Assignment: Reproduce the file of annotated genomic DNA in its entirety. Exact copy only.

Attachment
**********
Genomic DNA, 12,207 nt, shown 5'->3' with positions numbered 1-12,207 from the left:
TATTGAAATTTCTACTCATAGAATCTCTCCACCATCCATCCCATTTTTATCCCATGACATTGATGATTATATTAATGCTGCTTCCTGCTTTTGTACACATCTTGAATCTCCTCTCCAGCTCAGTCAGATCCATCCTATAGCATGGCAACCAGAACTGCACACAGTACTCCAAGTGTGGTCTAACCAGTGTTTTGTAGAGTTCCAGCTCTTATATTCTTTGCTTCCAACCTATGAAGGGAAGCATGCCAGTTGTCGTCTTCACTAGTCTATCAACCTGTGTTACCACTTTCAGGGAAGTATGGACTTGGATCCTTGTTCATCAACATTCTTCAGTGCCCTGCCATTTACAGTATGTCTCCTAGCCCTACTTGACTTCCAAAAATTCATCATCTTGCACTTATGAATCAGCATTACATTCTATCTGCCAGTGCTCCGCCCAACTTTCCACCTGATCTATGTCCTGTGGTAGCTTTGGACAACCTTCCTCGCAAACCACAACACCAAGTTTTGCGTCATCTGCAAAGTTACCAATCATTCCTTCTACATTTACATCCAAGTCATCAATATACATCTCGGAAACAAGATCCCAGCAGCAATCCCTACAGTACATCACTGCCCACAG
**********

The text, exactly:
Genomic DNA, 12,207 nt, shown 5'->3' with positions numbered 1-12,207 from the left:
TATTGAAATTTCTACTCATAGAATCTCTCCACCATCCATCCCATTTTTATCCCATGACATTGATGATTATATTAATGCTGCTTCCTGCTTTTGTACACATCTTGAATCTCCTCTCCAGCTCAGTCAGATCCATCCTATAGCATGGCAACCAGAACTGCACACAGTACTCCAAGTGTGGTCTAACCAGTGTTTTGTAGAGTTCCAGCTCTTATATTCTTTGCTTCCAACCTATGAAGGGAAGCATGCCAGTTGTCGTCTTCACTAGTCTATCAACCTGTGTTACCACTTTCAGGGAAGTATGGACTTGGATCCTTGTTCATCAACATTCTTCAGTGCCCTGCCATTTACAGTATGTCTCCTAGCCCTACTTGACTTCCAAAAATTCATCATCTTGCACTTATGAATCAGCATTACATTCTATCTGCCAGTGCTCCGCCCAACTTTCCACCTGATCTATGTCCTGTGGTAGCTTTGGACAACCTTCCTCGCAAACCACAACACCAAGTTTTGCGTCATCTGCAAAGTTACCAATCATTCCTTCTACATTTACATCCAAGTCATCAATATACATCTCGGAAACAAGATCCCAGCAGCAATCCCTACAGTACATCACTGCCCACAG